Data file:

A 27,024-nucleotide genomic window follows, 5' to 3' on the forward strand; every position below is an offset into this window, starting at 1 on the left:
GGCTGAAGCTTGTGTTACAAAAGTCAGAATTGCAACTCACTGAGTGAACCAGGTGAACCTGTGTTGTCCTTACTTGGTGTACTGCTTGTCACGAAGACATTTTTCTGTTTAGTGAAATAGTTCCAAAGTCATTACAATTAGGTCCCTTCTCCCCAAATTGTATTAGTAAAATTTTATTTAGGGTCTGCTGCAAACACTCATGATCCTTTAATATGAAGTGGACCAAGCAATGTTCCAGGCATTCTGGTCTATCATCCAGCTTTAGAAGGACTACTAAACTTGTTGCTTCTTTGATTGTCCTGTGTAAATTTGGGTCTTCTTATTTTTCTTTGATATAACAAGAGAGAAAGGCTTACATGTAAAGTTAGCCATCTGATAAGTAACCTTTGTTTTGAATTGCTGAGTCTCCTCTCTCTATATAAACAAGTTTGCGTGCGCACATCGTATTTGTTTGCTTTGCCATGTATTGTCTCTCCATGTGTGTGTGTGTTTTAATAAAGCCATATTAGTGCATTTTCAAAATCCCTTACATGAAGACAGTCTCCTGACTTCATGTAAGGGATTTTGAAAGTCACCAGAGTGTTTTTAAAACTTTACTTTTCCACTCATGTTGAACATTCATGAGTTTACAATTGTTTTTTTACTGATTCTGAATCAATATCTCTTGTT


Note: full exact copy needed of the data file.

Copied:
A 27,024-nucleotide genomic window follows, 5' to 3' on the forward strand; every position below is an offset into this window, starting at 1 on the left:
GGCTGAAGCTTGTGTTACAAAAGTCAGAATTGCAACTCACTGAGTGAACCAGGTGAACCTGTGTTGTCCTTACTTGGTGTACTGCTTGTCACGAAGACATTTTTCTGTTTAGTGAAATAGTTCCAAAGTCATTACAATTAGGTCCCTTCTCCCCAAATTGTATTAGTAAAATTTTATTTAGGGTCTGCTGCAAACACTCATGATCCTTTAATATGAAGTGGACCAAGCAATGTTCCAGGCATTCTGGTCTATCATCCAGCTTTAGAAGGACTACTAAACTTGTTGCTTCTTTGATTGTCCTGTGTAAATTTGGGTCTTCTTATTTTTCTTTGATATAACAAGAGAGAAAGGCTTACATGTAAAGTTAGCCATCTGATAAGTAACCTTTGTTTTGAATTGCTGAGTCTCCTCTCTCTATATAAACAAGTTTGCGTGCGCACATCGTATTTGTTTGCTTTGCCATGTATTGTCTCTCCATGTGTGTGTGTGTTTTAATAAAGCCATATTAGTGCATTTTCAAAATCCCTTACATGAAGACAGTCTCCTGACTTCATGTAAGGGATTTTGAAAGTCACCAGAGTGTTTTTAAAACTTTACTTTTCCACTCATGTTGAACATTCATGAGTTTACAATTGTTTTTTTACTGATTCTGAATCAATATCTCTTGTT